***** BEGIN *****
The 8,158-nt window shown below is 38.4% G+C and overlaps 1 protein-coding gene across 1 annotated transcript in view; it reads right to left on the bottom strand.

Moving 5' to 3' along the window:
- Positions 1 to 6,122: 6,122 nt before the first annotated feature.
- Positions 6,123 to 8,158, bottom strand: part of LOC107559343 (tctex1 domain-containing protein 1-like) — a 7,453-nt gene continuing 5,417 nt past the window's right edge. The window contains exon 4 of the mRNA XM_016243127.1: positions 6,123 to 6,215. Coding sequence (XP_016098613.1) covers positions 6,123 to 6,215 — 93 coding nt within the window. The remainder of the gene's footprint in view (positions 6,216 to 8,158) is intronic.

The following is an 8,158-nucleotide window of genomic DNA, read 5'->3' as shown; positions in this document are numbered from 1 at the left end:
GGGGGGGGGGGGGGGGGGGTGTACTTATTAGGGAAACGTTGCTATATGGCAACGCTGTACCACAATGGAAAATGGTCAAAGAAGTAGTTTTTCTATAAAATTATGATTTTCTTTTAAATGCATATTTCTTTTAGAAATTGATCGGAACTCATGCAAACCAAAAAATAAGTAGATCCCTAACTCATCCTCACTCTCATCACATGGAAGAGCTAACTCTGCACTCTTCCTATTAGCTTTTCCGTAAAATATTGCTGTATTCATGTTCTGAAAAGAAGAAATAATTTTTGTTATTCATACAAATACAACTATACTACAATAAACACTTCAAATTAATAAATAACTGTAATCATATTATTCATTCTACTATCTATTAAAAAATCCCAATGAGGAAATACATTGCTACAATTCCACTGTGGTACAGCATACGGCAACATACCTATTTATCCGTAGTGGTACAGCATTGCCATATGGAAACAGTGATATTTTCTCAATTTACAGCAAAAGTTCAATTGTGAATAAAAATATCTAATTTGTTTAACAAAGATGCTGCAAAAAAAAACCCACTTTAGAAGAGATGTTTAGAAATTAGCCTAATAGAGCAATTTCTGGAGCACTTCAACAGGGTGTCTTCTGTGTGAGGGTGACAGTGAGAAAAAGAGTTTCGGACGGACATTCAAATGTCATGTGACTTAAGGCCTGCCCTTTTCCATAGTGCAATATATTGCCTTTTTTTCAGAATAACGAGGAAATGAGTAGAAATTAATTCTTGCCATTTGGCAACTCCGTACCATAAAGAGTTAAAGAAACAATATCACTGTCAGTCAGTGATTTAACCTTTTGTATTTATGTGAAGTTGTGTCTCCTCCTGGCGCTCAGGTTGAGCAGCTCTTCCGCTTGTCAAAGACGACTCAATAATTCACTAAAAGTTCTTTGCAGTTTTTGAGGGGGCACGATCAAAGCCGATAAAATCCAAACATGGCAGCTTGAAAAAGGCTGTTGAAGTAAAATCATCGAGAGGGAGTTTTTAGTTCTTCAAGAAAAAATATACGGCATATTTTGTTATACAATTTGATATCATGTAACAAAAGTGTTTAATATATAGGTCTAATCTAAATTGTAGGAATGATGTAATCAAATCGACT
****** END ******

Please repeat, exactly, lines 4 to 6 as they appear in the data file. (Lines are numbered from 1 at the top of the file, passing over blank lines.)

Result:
- Positions 6,123 to 8,158, bottom strand: part of LOC107559343 (tctex1 domain-containing protein 1-like) — a 7,453-nt gene continuing 5,417 nt past the window's right edge. The window contains exon 4 of the mRNA XM_016243127.1: positions 6,123 to 6,215. Coding sequence (XP_016098613.1) covers positions 6,123 to 6,215 — 93 coding nt within the window. The remainder of the gene's footprint in view (positions 6,216 to 8,158) is intronic.

The following is an 8,158-nucleotide window of genomic DNA, read 5'->3' as shown; positions in this document are numbered from 1 at the left end:
GGGGGGGGGGGGGGGGGGGTGTACTTATTAGGGAAACGTTGCTATATGGCAACGCTGTACCACAATGGAAAATGGTCAAAGAAGTAGTTTTTCTATAAAATTATGATTTTCTTTTAAATGCATATTTCTTTTAGAAATTGATCGGAACTCATGCAAACCAAAAAATAAGTAGATCCCTAACTCATCCTCACTCTCATCACATGGAAGAGCTAACTCTGCACTCTTCCTATTAGCTTTTCCGTAAAATATTGCTGTATTCATGTTCTGAAAAGAAGAAATAATTTTTGTTATTCATACAAATACAACTATACTACAATAAACACTTCAAATTAATAAATAACTGTAATCATATTATTCATTCTACTATCTATTAAAAAATCCCAATGAGGAAATACATTGCTACAATTCCACTGTGGTACAGCATACGGCAACATACCTATTTATCCGTAGTGGTACAGCATTGCCATATGGAAACAGTGATATTTTCTCAATTTACAGCAAAAGTTCAATTGTGAATAAAAATATCTAATTTGTTTAACAAAGATGCTGCAAAAAAAAACCCACTTTAGAAGAGATGTTTAGAAATTAGCCTAATAGAGCAATTTCTGGAGCACTTCAACAGGGTGTCTTCTGTGTGAGGGTGACAGTGAGAAAAAGAGTTTCGGACGGACATTCAAATGTCATGTGACTTAAGGCCTGCCCTTTTCCATAGTGCAATATATTGCCTTTTTTTCAGAATAACGAGGAAATGAGTAGAAATTAATTCTTGCCATTTGGCAACTCCGTACCATAAAGAGTTAAAGAAACAATATCACTGTCAGTCAGTGATTTAACCTTTTGTATTTATGTGAAGTTGTGTCTCCTCCTGGCGCTCAGGTTGAGCAGCTCTTCCGCTTGTCAAAGACGACTCAATAATTCACTAAAAGTTCTTTGCAGTTTTTGAGGGGGCACGATCAAAGCCGATAAAATCCAAACATGGCAGCTTGAAAAAGGCTGTTGAAGTAAAATCATCGAGAGGGAGTTTTTAGTTCTTCAAGAAAAAATATACGGCATATTTTGTTATACAATTTGATATCATGTAACAAAAGTGTTTAATATATAGGTCTAATCTAAATTGTAGGAATGATGTAATCAAATCGACT